Given that the vast majority of people only saw one brand – their local one – and no one has ever produced proof that reference to ‘ITV’ in print ever caused anyone to scratch their head and say “duh, we don’t have that, we’ve only got Central here” or the like, it’s amazing how vexed ITV became over this issue.

Indeed, the ultimate result has now come to pass – there is only one brand in much of the country, ITV1, and the fact that it isn’t very good means little or nothing. At least no-one’s confused.

Back in 1988, Central make their stab at dual branding – going from a full-screen ITV symbol into their own in one movement. The ident itself is very boring compared to the rest of Central’s innovative output of the time, but the result is clearer than anything else ITV collectively managed to come up with in the following few years.

Central/ITV ident

Central/ITV ident

Central/ITV ident

…and a similar (though less successful) attempt to do the same thing post-1989.

From Central

From Central

When ITV collectively decided to ‘declutter’ its presentation by removing frontcaps, Central took the opportunity of moving its animation to the endcap.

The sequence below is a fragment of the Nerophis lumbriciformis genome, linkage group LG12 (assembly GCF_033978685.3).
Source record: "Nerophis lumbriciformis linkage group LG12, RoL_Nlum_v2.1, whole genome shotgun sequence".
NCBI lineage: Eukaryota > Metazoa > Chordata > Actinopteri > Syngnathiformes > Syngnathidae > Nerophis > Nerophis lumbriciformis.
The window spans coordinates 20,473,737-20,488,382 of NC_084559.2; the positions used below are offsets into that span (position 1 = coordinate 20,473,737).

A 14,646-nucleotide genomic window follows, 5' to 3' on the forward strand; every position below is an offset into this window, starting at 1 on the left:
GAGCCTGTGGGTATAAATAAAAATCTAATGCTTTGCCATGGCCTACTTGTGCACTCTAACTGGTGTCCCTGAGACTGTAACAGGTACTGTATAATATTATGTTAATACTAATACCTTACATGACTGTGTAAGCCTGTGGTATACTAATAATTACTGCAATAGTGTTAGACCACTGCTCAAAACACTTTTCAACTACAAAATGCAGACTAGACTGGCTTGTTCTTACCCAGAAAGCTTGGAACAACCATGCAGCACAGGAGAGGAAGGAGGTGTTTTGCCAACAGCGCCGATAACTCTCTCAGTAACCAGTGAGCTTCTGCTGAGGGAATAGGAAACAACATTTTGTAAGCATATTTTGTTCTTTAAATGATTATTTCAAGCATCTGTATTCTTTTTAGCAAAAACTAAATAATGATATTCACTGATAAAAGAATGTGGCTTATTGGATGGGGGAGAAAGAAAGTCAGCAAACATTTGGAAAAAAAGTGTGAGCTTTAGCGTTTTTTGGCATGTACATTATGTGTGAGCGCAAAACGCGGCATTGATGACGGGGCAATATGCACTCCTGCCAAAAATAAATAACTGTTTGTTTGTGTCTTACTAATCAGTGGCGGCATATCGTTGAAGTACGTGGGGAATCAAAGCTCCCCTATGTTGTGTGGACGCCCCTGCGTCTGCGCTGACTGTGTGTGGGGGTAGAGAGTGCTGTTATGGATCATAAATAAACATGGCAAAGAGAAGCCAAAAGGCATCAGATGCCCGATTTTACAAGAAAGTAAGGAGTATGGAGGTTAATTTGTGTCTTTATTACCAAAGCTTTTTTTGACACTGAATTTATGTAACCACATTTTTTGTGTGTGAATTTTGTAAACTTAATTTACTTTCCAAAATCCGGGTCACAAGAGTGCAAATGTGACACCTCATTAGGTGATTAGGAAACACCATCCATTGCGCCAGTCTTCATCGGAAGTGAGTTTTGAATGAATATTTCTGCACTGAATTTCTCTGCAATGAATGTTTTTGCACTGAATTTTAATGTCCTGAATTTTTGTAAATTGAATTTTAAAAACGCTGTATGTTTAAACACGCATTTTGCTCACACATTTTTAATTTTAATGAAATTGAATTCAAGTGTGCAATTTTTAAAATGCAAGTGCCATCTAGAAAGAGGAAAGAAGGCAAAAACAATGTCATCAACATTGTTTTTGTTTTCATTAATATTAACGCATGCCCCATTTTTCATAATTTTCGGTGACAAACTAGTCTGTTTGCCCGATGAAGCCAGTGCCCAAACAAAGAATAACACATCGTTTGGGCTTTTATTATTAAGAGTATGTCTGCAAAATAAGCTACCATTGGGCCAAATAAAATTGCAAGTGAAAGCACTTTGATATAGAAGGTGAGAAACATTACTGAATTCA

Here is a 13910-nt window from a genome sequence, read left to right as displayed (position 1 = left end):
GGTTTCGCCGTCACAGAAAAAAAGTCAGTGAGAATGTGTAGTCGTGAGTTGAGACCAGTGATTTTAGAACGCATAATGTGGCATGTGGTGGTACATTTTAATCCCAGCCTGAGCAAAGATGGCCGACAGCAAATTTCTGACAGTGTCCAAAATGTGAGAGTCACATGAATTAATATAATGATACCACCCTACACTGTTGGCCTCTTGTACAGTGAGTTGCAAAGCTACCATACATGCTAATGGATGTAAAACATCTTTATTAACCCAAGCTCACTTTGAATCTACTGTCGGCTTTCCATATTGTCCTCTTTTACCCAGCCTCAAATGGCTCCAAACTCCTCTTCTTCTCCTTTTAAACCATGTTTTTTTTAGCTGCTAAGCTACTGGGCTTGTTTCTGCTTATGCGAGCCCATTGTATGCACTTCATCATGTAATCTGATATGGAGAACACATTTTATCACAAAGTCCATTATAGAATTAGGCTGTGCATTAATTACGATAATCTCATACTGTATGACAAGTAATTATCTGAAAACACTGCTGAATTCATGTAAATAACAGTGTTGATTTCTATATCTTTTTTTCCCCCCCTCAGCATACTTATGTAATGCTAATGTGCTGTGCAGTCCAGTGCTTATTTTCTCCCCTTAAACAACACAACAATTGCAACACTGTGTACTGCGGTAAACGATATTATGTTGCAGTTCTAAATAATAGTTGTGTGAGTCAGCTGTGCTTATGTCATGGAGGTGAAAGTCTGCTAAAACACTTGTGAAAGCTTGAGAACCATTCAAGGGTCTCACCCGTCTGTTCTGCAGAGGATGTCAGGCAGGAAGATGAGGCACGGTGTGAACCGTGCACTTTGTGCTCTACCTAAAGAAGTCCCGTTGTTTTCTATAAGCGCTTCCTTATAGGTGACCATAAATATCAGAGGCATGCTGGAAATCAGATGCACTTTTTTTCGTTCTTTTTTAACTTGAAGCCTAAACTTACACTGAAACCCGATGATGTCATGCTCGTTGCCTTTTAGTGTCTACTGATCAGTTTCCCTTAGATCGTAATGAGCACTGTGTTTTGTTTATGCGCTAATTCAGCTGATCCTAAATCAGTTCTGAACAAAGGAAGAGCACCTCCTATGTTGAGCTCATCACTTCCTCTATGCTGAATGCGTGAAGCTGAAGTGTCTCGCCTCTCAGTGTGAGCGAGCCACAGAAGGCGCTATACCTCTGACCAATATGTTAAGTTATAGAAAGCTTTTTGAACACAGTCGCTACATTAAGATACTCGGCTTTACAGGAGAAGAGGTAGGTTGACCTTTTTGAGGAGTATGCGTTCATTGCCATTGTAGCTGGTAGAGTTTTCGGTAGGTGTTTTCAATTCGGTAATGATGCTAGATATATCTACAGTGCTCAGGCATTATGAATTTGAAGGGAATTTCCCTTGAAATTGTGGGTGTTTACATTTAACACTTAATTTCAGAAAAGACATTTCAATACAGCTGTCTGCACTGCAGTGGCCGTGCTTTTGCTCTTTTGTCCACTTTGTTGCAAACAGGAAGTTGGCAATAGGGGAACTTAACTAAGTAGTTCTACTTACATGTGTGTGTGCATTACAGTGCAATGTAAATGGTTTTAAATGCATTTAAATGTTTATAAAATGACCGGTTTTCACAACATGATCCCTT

Central 'One to Watch' caption

Let's get together, with Central

If there was one thing the heads of presentation at Central liked, it was slogans. The company used several during the 1980s, including “The One to Watch” and “Let’s Get Together” (what did that mean?).

More More More

Even More

Through the night with Central

Speaking of which, here’s an appearance by one of the through-the-night slogans, “More”, in 1989. Others were “More more more” and “Even More” (yes, really).

A night-time junction and promotion spot

A lovely example of an ‘interactive’ announcement and on-screen identity campaign.

At the end of the film “Gremlins”, the announcer makes reference to the last frame of the movie (the little critters tearing the film from the reel) as if he had actually been watching it – something you don’t get the impression of now.

The announcement itself is clever, linking the previous item to the next and the one after – powerful yet subtle marketing that says “if you enjoyed that, you’ll also enjoy…” – and introducing the pre-recorded promo for a similar style of film to be seen later in the week.

In the background, the three rectangles all have previous through-the-night idents running in them, keeping a connection going between the late night service and its small band of viewers – other stations did this with informal in-vision continuity, but few managed to do it successfully out of vision.